The finest-known surviving example of a Half Disme, the first coins made for circulation by the young United States Mint in 1792, will return to Philadelphia for a “homecoming” display Aug. 14-18 at the 2018 World’s Fair of Money.
The small silver coin with huge significance was formerly owned by the first Mint Director, David Rittenhouse.
It was worth just five cents when it was struck with a hand-operated coining press 226 years ago in a basement across the street from where the first mint building was under construction. It now is insured for $2.5 million by its owner, Brian Hendelson, President of Classic Coin Company of Bridgewater, N.J.
It is known as a Half Disme, an early spelling of the word dime. Only 1,500 were produced in July 1792 using silver supplied by then-Secretary of State Thomas Jefferson. The rainbow-toned example in the upcoming exhibition is graded Mint State 68 (on a 1 to 70 scale) by Professional Coin Grading Service and is the finest known of only several hundred surviving examples of the 1792 Half Dimes.
“Because this year’s World’s Fair of Money is being held in Philadelphia, I thought this would be an excellent opportunity for the general public to see in person this important rare coin that was made in Philadelphia,” said Hendelson.
“The Half Disme was the first denomination produced by the United States for circulation, and this particular, superbly struck and preserved coin could be the first one made. It was exhibited at Mount Vernon, George Washington’s home, in 2014 and 2015,” explained Hendelson.
Hosted by the nonprofit American Numismatic Association, the educational and family-friendly World’s Fair of Money will be held in Hall D of the Pennsylvania Convention Center, 1101 Arch St., Philadelphia, and will be open to the public.
In the narrative text for the upcoming exhibit, ANA Money Museum Curator Doug Mudd wrote: “On July 13, 1792, the first U.S. Mint coins were struck for distribution at the request of President George Washington in a basement close to the site for the new Mint. Legend has it they were struck from Martha Washington’s silverware, but recent research has shown that Thomas Jefferson provided the $75 of silver required to make 1,500 Half Dismes. The coins were distributed by Jefferson to foreign dignitaries, members of the government and others – a calling card for the establishment of the U.S. Mint and an announcement of the new American Republic.”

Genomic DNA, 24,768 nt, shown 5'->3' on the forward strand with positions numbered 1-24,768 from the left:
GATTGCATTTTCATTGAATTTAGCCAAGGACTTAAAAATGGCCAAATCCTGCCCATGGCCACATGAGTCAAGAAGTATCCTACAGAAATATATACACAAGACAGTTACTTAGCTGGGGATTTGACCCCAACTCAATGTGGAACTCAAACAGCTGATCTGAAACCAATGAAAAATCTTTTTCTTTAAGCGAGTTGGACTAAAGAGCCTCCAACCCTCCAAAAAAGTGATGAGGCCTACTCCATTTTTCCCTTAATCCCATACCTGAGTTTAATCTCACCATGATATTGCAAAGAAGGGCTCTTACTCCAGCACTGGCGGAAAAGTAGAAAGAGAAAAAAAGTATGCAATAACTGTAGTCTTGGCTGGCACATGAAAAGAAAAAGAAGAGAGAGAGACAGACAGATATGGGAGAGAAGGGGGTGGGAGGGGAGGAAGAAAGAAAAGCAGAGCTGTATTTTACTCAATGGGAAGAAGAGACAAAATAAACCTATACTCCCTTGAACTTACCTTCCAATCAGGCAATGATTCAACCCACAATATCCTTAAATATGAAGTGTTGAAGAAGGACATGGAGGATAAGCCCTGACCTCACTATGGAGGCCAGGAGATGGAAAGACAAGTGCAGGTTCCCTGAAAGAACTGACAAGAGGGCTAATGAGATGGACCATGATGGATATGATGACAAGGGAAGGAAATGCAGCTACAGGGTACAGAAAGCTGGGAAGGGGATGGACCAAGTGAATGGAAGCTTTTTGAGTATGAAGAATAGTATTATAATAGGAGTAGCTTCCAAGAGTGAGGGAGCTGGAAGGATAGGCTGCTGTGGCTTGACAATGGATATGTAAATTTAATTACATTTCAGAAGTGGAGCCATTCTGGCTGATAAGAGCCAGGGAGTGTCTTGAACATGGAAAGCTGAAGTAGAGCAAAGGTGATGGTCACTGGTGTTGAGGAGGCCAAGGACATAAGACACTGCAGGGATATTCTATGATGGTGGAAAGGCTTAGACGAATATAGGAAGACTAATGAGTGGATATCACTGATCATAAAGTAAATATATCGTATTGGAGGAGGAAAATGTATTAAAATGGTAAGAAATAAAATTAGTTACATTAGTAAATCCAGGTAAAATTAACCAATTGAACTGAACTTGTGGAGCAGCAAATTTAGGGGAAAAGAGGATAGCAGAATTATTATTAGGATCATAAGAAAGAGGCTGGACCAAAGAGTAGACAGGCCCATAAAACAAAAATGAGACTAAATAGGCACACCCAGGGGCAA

The coin has remained carefully preserved, first by Rittenhouse and his descendants from 1792 to 1919, and then by subsequent owners. Hendelson acquired it in 2013.
Hendelson is also loaning for the exhibit the April 14, 1792-dated document signed by President George Washington and Secretary of State Jefferson appointing Rittenhouse as the first Director of the United States Mint. Rittenhouse served as the first Mint Director from April 1792 to June 1795.
There will be another valuable rare coin and two additional early mint documents from Hendelson’s collection joining this “homecoming” visit in Philadelphia:
• One of two known 1861 Liberty Head design $20 denomination gold coins with a different “tail’s side” design than the nearly three million others of that denomination made that year at the Philadelphia Mint. Named after Mint Engraver Anthony Paquet, the gold piece is known as the Paquet Reverse.
• The Oct. 28, 1795, document signed by President George Washington and Secretary of State Timothy Pickering appointing Elias Boudinot as the third Director of the United States Mint.
• The Jan. 17, 1806, document signed by President Thomas Jefferson and Secretary of State James Madison appointing Robert Patterson as the fourth Director of the Mint.
Admission to the World’s Fair of Money, Tuesday through Friday (Aug. 14-17), will be $8 for adults and children 12 and older. Admission will be free for everyone on Saturday, Aug. 18.
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